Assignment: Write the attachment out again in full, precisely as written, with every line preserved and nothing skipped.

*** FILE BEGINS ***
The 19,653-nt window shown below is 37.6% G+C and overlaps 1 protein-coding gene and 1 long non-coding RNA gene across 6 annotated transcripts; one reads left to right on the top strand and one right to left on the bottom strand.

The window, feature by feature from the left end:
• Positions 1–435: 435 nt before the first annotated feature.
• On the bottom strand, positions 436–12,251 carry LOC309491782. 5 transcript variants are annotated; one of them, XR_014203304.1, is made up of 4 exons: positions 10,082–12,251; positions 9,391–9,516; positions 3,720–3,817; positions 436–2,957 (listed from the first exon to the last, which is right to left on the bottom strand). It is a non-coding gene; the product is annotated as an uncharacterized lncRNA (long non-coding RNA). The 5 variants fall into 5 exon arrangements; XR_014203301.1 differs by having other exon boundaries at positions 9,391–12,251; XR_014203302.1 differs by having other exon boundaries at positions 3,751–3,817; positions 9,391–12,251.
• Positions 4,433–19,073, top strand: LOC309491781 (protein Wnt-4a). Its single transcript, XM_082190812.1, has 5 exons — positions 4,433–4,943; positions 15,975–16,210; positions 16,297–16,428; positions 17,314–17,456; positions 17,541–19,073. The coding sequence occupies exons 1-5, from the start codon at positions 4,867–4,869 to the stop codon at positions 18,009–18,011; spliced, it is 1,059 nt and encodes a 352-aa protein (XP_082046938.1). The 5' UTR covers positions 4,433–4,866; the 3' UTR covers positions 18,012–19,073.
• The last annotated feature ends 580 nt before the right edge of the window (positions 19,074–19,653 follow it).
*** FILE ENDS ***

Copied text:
The 19,653-nt window shown below is 37.6% G+C and overlaps 1 protein-coding gene and 1 long non-coding RNA gene across 6 annotated transcripts; one reads left to right on the top strand and one right to left on the bottom strand.

The window, feature by feature from the left end:
• Positions 1–435: 435 nt before the first annotated feature.
• On the bottom strand, positions 436–12,251 carry LOC309491782. 5 transcript variants are annotated; one of them, XR_014203304.1, is made up of 4 exons: positions 10,082–12,251; positions 9,391–9,516; positions 3,720–3,817; positions 436–2,957 (listed from the first exon to the last, which is right to left on the bottom strand). It is a non-coding gene; the product is annotated as an uncharacterized lncRNA (long non-coding RNA). The 5 variants fall into 5 exon arrangements; XR_014203301.1 differs by having other exon boundaries at positions 9,391–12,251; XR_014203302.1 differs by having other exon boundaries at positions 3,751–3,817; positions 9,391–12,251.
• Positions 4,433–19,073, top strand: LOC309491781 (protein Wnt-4a). Its single transcript, XM_082190812.1, has 5 exons — positions 4,433–4,943; positions 15,975–16,210; positions 16,297–16,428; positions 17,314–17,456; positions 17,541–19,073. The coding sequence occupies exons 1-5, from the start codon at positions 4,867–4,869 to the stop codon at positions 18,009–18,011; spliced, it is 1,059 nt and encodes a 352-aa protein (XP_082046938.1). The 5' UTR covers positions 4,433–4,866; the 3' UTR covers positions 18,012–19,073.
• The last annotated feature ends 580 nt before the right edge of the window (positions 19,074–19,653 follow it).